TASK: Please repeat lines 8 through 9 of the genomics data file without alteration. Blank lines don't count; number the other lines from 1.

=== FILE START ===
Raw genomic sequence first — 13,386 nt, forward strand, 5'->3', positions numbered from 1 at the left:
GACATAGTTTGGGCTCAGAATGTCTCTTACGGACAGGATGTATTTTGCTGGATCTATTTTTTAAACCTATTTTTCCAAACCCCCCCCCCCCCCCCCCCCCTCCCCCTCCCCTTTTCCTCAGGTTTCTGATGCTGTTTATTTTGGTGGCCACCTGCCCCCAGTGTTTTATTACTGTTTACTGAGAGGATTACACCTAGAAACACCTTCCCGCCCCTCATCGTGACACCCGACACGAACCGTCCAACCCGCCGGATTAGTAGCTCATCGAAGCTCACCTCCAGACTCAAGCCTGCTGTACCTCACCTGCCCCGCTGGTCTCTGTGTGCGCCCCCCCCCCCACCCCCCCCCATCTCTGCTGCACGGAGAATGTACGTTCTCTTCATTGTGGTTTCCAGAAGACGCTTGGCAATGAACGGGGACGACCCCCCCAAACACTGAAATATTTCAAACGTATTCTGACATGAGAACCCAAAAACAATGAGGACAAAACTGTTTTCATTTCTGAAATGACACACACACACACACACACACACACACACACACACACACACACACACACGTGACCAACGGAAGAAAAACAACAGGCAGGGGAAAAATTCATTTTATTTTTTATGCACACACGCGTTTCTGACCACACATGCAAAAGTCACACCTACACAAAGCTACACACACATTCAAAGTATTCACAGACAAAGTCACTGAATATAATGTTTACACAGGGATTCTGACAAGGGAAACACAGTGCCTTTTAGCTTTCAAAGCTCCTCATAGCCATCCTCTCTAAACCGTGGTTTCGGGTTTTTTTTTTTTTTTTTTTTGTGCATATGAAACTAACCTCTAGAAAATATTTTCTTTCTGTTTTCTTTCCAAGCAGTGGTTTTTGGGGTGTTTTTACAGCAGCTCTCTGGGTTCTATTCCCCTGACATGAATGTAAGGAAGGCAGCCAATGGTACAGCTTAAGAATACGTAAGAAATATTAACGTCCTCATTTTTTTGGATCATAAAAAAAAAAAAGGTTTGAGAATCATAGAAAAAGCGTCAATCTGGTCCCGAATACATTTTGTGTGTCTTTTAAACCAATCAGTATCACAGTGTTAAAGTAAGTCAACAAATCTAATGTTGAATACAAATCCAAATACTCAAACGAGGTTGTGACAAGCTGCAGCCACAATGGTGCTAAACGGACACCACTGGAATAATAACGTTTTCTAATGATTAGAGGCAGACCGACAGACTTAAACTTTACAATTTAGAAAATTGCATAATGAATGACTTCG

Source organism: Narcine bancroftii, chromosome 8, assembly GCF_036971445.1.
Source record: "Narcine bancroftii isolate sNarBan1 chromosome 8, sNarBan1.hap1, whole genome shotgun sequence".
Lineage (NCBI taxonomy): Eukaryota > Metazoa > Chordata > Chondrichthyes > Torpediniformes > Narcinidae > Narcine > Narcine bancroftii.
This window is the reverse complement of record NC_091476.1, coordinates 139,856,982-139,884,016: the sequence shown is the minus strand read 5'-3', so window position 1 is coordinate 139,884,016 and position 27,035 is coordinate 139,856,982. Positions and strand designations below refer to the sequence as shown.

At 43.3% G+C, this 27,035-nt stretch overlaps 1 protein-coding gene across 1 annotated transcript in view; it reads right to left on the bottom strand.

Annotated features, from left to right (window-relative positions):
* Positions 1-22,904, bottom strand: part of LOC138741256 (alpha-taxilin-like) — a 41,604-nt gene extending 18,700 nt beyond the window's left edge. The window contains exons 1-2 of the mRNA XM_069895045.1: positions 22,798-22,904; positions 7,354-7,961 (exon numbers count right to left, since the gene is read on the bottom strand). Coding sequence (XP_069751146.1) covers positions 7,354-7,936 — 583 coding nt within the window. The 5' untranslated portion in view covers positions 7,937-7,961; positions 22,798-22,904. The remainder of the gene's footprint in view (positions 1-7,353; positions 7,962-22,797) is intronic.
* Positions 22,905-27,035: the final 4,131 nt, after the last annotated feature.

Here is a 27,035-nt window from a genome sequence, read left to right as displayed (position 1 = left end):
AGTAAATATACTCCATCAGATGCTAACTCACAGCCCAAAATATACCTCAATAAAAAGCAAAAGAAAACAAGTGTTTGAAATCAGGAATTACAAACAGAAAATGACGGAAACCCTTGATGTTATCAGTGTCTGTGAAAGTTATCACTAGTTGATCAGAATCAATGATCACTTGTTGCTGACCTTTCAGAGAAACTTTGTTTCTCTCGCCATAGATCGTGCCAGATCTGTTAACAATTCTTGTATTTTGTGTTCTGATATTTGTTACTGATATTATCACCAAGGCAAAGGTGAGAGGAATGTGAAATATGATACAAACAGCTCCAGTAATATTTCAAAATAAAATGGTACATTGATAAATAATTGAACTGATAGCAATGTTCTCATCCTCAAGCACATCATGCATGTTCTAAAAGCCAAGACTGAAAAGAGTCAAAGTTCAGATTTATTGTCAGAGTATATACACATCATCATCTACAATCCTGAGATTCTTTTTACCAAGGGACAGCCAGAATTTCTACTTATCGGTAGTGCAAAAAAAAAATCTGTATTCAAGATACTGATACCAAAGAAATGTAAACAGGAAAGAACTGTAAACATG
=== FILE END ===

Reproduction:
Annotated features, from left to right (window-relative positions):
* Positions 1-22,904, bottom strand: part of LOC138741256 (alpha-taxilin-like) — a 41,604-nt gene extending 18,700 nt beyond the window's left edge. The window contains exons 1-2 of the mRNA XM_069895045.1: positions 22,798-22,904; positions 7,354-7,961 (exon numbers count right to left, since the gene is read on the bottom strand). Coding sequence (XP_069751146.1) covers positions 7,354-7,936 — 583 coding nt within the window. The 5' untranslated portion in view covers positions 7,937-7,961; positions 22,798-22,904. The remainder of the gene's footprint in view (positions 1-7,353; positions 7,962-22,797) is intronic.